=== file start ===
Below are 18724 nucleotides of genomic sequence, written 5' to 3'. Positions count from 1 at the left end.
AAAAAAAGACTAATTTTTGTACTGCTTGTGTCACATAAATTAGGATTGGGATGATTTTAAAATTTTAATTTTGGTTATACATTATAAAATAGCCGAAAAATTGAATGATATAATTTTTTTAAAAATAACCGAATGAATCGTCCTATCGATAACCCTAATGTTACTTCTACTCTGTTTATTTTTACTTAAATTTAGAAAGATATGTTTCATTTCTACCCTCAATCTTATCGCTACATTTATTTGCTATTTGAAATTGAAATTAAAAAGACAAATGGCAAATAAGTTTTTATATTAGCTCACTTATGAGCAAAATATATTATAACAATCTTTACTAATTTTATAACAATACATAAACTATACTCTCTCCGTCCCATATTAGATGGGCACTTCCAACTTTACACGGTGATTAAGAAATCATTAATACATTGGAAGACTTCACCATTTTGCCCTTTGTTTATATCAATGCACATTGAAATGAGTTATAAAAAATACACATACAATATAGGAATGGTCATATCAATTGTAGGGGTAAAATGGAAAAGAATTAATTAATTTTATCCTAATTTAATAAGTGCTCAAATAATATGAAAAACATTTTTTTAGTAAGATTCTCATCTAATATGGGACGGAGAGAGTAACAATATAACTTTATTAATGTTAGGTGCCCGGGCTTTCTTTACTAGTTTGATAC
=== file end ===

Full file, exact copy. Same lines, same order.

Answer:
Below are 18724 nucleotides of genomic sequence, written 5' to 3'. Positions count from 1 at the left end.
AAAAAAAGACTAATTTTTGTACTGCTTGTGTCACATAAATTAGGATTGGGATGATTTTAAAATTTTAATTTTGGTTATACATTATAAAATAGCCGAAAAATTGAATGATATAATTTTTTTAAAAATAACCGAATGAATCGTCCTATCGATAACCCTAATGTTACTTCTACTCTGTTTATTTTTACTTAAATTTAGAAAGATATGTTTCATTTCTACCCTCAATCTTATCGCTACATTTATTTGCTATTTGAAATTGAAATTAAAAAGACAAATGGCAAATAAGTTTTTATATTAGCTCACTTATGAGCAAAATATATTATAACAATCTTTACTAATTTTATAACAATACATAAACTATACTCTCTCCGTCCCATATTAGATGGGCACTTCCAACTTTACACGGTGATTAAGAAATCATTAATACATTGGAAGACTTCACCATTTTGCCCTTTGTTTATATCAATGCACATTGAAATGAGTTATAAAAAATACACATACAATATAGGAATGGTCATATCAATTGTAGGGGTAAAATGGAAAAGAATTAATTAATTTTATCCTAATTTAATAAGTGCTCAAATAATATGAAAAACATTTTTTTAGTAAGATTCTCATCTAATATGGGACGGAGAGAGTAACAATATAACTTTATTAATGTTAGGTGCCCGGGCTTTCTTTACTAGTTTGATAC